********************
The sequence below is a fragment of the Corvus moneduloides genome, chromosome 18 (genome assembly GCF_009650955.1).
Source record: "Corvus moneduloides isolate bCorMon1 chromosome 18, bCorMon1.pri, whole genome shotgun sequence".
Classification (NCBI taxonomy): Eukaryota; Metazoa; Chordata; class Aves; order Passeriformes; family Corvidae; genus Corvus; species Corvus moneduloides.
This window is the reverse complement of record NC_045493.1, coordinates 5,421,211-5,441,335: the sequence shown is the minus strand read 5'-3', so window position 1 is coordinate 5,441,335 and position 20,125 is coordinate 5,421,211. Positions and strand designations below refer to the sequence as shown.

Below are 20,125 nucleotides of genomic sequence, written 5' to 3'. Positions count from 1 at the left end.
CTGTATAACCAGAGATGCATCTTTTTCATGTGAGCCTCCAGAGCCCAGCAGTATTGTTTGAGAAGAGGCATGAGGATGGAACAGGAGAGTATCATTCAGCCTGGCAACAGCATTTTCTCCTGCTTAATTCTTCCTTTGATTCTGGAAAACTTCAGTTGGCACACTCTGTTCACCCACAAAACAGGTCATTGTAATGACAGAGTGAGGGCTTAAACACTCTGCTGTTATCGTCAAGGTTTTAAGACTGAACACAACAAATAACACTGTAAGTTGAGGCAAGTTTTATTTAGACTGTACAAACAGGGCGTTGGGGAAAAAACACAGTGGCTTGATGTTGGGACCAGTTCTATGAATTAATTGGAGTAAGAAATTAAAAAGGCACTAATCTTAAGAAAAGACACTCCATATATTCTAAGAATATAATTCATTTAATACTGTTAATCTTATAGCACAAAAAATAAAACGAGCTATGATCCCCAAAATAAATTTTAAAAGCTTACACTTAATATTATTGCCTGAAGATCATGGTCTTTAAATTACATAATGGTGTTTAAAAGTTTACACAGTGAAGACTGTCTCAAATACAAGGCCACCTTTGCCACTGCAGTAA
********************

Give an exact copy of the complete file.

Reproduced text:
The sequence below is a fragment of the Corvus moneduloides genome, chromosome 18 (genome assembly GCF_009650955.1).
Source record: "Corvus moneduloides isolate bCorMon1 chromosome 18, bCorMon1.pri, whole genome shotgun sequence".
Classification (NCBI taxonomy): Eukaryota; Metazoa; Chordata; class Aves; order Passeriformes; family Corvidae; genus Corvus; species Corvus moneduloides.
This window is the reverse complement of record NC_045493.1, coordinates 5,421,211-5,441,335: the sequence shown is the minus strand read 5'-3', so window position 1 is coordinate 5,441,335 and position 20,125 is coordinate 5,421,211. Positions and strand designations below refer to the sequence as shown.

Below are 20,125 nucleotides of genomic sequence, written 5' to 3'. Positions count from 1 at the left end.
CTGTATAACCAGAGATGCATCTTTTTCATGTGAGCCTCCAGAGCCCAGCAGTATTGTTTGAGAAGAGGCATGAGGATGGAACAGGAGAGTATCATTCAGCCTGGCAACAGCATTTTCTCCTGCTTAATTCTTCCTTTGATTCTGGAAAACTTCAGTTGGCACACTCTGTTCACCCACAAAACAGGTCATTGTAATGACAGAGTGAGGGCTTAAACACTCTGCTGTTATCGTCAAGGTTTTAAGACTGAACACAACAAATAACACTGTAAGTTGAGGCAAGTTTTATTTAGACTGTACAAACAGGGCGTTGGGGAAAAAACACAGTGGCTTGATGTTGGGACCAGTTCTATGAATTAATTGGAGTAAGAAATTAAAAAGGCACTAATCTTAAGAAAAGACACTCCATATATTCTAAGAATATAATTCATTTAATACTGTTAATCTTATAGCACAAAAAATAAAACGAGCTATGATCCCCAAAATAAATTTTAAAAGCTTACACTTAATATTATTGCCTGAAGATCATGGTCTTTAAATTACATAATGGTGTTTAAAAGTTTACACAGTGAAGACTGTCTCAAATACAAGGCCACCTTTGCCACTGCAGTAA